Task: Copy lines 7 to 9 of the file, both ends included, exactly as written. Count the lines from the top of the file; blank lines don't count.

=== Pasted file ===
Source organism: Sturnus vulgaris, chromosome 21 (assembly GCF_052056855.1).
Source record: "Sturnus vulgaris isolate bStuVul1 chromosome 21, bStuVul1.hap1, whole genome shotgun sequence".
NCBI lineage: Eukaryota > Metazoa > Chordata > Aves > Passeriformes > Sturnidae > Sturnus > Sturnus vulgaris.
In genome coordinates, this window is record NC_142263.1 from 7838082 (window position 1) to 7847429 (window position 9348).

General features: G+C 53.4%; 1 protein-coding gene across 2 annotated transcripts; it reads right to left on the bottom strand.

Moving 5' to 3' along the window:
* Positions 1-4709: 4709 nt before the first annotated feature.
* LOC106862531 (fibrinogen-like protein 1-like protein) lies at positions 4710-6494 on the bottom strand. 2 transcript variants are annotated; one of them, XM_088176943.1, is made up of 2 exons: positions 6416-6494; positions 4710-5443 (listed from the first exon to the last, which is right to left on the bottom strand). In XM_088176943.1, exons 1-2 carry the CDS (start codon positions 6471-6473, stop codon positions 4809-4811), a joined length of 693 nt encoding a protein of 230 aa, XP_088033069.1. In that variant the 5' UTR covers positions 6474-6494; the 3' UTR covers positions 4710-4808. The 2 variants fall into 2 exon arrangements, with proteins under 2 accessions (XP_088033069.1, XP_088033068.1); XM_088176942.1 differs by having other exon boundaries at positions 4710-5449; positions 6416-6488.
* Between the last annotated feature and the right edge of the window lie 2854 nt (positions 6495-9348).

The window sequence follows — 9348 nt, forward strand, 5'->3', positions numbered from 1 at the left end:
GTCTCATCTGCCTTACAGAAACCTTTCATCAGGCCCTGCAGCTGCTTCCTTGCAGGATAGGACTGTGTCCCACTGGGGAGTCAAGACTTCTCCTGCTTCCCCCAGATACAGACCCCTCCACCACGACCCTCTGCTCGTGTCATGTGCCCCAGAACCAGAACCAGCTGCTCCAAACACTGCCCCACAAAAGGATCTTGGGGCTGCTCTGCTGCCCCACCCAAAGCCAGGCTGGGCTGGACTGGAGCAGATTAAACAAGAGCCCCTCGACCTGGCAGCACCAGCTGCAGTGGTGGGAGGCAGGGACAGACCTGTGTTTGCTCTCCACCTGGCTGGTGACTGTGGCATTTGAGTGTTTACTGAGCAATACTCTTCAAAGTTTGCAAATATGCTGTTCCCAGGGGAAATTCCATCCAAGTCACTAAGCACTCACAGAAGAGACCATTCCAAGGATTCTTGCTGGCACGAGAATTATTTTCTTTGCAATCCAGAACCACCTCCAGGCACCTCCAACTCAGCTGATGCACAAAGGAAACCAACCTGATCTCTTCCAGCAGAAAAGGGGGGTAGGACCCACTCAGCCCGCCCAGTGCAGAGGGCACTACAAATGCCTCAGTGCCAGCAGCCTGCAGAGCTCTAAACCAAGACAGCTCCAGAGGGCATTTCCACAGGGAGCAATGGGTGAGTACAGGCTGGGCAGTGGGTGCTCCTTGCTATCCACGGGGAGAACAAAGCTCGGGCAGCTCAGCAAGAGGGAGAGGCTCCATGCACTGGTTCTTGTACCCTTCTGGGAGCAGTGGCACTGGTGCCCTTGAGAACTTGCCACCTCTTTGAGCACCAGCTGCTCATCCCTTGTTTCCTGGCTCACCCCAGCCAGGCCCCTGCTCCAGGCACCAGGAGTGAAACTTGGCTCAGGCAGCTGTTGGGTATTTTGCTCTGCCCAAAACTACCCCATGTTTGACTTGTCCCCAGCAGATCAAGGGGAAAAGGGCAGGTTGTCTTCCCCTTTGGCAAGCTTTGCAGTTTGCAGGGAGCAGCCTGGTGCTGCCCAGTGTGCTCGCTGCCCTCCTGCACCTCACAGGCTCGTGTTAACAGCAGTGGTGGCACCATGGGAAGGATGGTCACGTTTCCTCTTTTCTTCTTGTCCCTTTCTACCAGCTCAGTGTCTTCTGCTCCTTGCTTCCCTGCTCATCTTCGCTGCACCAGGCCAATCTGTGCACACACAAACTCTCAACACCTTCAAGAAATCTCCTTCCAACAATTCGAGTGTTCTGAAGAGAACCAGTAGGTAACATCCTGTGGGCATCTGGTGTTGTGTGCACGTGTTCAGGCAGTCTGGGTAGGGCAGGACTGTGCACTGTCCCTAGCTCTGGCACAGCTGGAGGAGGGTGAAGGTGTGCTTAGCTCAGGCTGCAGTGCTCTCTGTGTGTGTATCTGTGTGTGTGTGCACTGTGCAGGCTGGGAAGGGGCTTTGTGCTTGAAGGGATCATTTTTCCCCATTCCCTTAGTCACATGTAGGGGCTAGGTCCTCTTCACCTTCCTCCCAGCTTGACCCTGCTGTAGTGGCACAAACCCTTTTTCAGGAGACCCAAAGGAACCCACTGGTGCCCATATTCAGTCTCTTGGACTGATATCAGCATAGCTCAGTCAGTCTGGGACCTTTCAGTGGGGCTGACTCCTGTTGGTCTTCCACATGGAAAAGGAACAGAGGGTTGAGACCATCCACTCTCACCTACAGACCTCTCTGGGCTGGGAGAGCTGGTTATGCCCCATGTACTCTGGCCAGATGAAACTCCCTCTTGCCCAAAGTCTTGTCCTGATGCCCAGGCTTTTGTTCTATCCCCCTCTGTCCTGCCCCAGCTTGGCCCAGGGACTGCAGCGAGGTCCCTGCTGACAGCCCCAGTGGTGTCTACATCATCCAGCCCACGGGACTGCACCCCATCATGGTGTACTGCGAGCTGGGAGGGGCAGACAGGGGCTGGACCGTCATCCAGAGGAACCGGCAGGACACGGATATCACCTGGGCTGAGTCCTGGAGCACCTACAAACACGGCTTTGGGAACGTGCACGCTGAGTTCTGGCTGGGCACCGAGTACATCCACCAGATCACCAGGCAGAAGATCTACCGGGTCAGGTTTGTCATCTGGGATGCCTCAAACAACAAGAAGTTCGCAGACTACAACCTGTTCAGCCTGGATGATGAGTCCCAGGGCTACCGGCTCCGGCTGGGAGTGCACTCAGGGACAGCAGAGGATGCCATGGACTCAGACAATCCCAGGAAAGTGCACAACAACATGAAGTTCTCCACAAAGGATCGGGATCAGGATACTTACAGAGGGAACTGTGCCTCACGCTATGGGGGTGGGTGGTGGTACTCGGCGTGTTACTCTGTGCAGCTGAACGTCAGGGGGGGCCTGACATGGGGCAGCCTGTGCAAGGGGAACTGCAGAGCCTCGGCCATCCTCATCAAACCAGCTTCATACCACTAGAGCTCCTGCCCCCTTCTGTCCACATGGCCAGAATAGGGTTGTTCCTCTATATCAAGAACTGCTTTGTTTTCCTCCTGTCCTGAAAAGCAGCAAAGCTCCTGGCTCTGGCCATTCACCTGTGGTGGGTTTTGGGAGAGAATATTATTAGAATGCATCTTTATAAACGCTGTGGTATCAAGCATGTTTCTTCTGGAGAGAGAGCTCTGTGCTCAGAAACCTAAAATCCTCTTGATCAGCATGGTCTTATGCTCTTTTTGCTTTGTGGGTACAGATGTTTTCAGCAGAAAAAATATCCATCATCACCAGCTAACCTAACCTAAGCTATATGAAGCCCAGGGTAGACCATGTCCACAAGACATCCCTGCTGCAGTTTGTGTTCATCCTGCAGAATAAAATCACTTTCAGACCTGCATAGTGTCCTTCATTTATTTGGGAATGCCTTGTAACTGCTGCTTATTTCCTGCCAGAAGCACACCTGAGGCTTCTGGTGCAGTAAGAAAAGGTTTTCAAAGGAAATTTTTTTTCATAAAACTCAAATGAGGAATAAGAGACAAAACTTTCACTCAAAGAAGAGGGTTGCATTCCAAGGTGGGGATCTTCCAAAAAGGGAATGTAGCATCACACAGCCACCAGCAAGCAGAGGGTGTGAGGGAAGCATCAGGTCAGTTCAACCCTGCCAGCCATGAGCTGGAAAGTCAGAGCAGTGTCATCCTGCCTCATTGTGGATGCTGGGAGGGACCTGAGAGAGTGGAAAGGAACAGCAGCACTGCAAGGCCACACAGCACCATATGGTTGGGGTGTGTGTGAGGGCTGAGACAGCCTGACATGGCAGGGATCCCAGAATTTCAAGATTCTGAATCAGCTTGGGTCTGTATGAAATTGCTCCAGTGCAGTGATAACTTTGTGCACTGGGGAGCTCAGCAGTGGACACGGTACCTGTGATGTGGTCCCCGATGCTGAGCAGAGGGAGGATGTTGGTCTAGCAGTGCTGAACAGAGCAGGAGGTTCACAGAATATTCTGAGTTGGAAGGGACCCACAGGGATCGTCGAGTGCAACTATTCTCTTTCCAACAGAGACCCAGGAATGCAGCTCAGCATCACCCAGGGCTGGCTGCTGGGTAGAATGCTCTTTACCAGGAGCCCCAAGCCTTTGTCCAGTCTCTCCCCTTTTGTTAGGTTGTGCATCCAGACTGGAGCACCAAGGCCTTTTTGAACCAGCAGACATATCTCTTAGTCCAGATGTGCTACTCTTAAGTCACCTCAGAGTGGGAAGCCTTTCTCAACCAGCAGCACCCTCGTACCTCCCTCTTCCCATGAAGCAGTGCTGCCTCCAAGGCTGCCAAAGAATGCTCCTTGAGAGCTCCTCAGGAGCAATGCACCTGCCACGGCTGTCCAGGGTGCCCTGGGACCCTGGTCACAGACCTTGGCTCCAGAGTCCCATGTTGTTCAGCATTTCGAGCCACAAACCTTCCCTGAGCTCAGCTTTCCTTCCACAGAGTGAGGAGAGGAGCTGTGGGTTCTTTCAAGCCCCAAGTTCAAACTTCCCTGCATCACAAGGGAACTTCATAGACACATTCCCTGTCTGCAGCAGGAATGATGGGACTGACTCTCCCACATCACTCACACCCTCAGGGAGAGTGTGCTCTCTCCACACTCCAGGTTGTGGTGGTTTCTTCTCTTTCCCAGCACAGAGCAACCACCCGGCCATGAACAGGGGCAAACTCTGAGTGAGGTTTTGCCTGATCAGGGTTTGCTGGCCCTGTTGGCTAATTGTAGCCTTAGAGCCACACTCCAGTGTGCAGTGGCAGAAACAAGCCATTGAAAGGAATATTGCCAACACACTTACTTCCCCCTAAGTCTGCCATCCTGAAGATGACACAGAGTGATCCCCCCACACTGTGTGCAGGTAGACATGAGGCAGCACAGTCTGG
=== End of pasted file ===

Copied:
* Positions 1-4709: 4709 nt before the first annotated feature.
* LOC106862531 (fibrinogen-like protein 1-like protein) lies at positions 4710-6494 on the bottom strand. 2 transcript variants are annotated; one of them, XM_088176943.1, is made up of 2 exons: positions 6416-6494; positions 4710-5443 (listed from the first exon to the last, which is right to left on the bottom strand). In XM_088176943.1, exons 1-2 carry the CDS (start codon positions 6471-6473, stop codon positions 4809-4811), a joined length of 693 nt encoding a protein of 230 aa, XP_088033069.1. In that variant the 5' UTR covers positions 6474-6494; the 3' UTR covers positions 4710-4808. The 2 variants fall into 2 exon arrangements, with proteins under 2 accessions (XP_088033069.1, XP_088033068.1); XM_088176942.1 differs by having other exon boundaries at positions 4710-5449; positions 6416-6488.
* Between the last annotated feature and the right edge of the window lie 2854 nt (positions 6495-9348).